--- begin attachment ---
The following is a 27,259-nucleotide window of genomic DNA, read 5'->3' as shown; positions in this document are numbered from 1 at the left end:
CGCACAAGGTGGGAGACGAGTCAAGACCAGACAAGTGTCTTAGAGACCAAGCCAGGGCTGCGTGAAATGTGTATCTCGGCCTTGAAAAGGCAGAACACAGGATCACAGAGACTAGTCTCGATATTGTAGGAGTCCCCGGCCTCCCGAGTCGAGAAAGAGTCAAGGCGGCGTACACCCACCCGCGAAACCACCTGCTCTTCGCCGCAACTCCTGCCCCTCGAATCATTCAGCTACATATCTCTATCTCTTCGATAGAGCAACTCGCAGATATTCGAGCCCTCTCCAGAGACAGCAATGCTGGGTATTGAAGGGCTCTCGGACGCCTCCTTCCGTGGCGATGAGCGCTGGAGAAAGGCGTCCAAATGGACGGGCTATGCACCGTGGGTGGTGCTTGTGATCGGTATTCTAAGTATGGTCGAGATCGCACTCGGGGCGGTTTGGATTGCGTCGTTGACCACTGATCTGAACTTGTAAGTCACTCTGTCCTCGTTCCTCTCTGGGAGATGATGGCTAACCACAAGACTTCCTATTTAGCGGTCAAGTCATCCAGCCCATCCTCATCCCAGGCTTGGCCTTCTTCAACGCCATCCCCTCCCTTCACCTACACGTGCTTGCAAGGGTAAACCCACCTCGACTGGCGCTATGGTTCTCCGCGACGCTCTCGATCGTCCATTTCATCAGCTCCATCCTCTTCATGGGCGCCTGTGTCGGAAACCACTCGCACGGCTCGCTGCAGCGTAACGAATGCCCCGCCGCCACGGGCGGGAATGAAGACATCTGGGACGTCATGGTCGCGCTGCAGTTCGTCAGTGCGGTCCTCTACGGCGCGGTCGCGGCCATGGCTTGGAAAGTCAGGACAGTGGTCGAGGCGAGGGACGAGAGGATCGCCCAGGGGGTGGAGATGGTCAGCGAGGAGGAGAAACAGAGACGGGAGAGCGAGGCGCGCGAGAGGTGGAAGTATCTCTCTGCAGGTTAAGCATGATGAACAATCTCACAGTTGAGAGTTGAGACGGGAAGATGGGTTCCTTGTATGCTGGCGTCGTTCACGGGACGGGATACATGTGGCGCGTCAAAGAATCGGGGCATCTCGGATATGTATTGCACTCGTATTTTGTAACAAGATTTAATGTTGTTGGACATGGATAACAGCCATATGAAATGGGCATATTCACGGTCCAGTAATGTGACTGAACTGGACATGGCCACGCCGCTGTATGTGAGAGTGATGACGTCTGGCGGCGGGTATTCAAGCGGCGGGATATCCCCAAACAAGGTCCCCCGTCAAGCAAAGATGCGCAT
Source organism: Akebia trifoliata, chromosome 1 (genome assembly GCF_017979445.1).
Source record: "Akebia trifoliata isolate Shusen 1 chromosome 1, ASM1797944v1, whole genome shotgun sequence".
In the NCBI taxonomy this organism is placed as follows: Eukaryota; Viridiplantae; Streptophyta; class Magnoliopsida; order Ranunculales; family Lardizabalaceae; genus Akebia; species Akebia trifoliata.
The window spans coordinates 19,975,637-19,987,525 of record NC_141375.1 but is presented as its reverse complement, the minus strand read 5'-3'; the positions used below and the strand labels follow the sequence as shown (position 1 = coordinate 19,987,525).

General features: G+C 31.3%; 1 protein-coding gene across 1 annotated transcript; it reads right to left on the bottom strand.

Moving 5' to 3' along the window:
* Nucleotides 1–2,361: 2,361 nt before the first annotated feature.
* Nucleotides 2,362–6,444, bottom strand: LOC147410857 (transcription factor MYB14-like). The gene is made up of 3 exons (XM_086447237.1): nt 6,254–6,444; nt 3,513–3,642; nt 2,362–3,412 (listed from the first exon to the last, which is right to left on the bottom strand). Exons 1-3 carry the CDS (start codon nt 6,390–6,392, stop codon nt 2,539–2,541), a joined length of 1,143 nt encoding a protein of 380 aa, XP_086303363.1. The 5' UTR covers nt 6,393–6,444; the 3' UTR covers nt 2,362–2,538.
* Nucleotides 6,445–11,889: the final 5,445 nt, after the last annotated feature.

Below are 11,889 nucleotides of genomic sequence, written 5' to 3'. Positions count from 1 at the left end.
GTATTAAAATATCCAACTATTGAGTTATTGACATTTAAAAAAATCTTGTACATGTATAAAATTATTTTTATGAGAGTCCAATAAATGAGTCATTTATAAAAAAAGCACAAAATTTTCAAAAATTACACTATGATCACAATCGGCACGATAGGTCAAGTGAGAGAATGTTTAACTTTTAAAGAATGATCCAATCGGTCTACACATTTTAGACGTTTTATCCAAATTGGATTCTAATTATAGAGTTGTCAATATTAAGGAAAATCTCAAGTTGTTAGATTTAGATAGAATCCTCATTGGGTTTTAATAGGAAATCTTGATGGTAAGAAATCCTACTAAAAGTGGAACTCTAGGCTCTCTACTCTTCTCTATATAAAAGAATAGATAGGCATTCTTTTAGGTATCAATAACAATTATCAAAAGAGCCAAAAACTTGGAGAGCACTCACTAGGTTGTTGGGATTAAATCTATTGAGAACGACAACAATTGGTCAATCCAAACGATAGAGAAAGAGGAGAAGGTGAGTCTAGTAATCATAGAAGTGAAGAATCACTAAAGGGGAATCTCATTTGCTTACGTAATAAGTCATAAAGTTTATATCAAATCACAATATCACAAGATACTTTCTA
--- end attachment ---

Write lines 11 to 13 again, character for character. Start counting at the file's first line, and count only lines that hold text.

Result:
* Nucleotides 6,445–11,889: the final 5,445 nt, after the last annotated feature.

Below are 11,889 nucleotides of genomic sequence, written 5' to 3'. Positions count from 1 at the left end.
GTATTAAAATATCCAACTATTGAGTTATTGACATTTAAAAAAATCTTGTACATGTATAAAATTATTTTTATGAGAGTCCAATAAATGAGTCATTTATAAAAAAAGCACAAAATTTTCAAAAATTACACTATGATCACAATCGGCACGATAGGTCAAGTGAGAGAATGTTTAACTTTTAAAGAATGATCCAATCGGTCTACACATTTTAGACGTTTTATCCAAATTGGATTCTAATTATAGAGTTGTCAATATTAAGGAAAATCTCAAGTTGTTAGATTTAGATAGAATCCTCATTGGGTTTTAATAGGAAATCTTGATGGTAAGAAATCCTACTAAAAGTGGAACTCTAGGCTCTCTACTCTTCTCTATATAAAAGAATAGATAGGCATTCTTTTAGGTATCAATAACAATTATCAAAAGAGCCAAAAACTTGGAGAGCACTCACTAGGTTGTTGGGATTAAATCTATTGAGAACGACAACAATTGGTCAATCCAAACGATAGAGAAAGAGGAGAAGGTGAGTCTAGTAATCATAGAAGTGAAGAATCACTAAAGGGGAATCTCATTTGCTTACGTAATAAGTCATAAAGTTTATATCAAATCACAATATCACAAGATACTTTCTA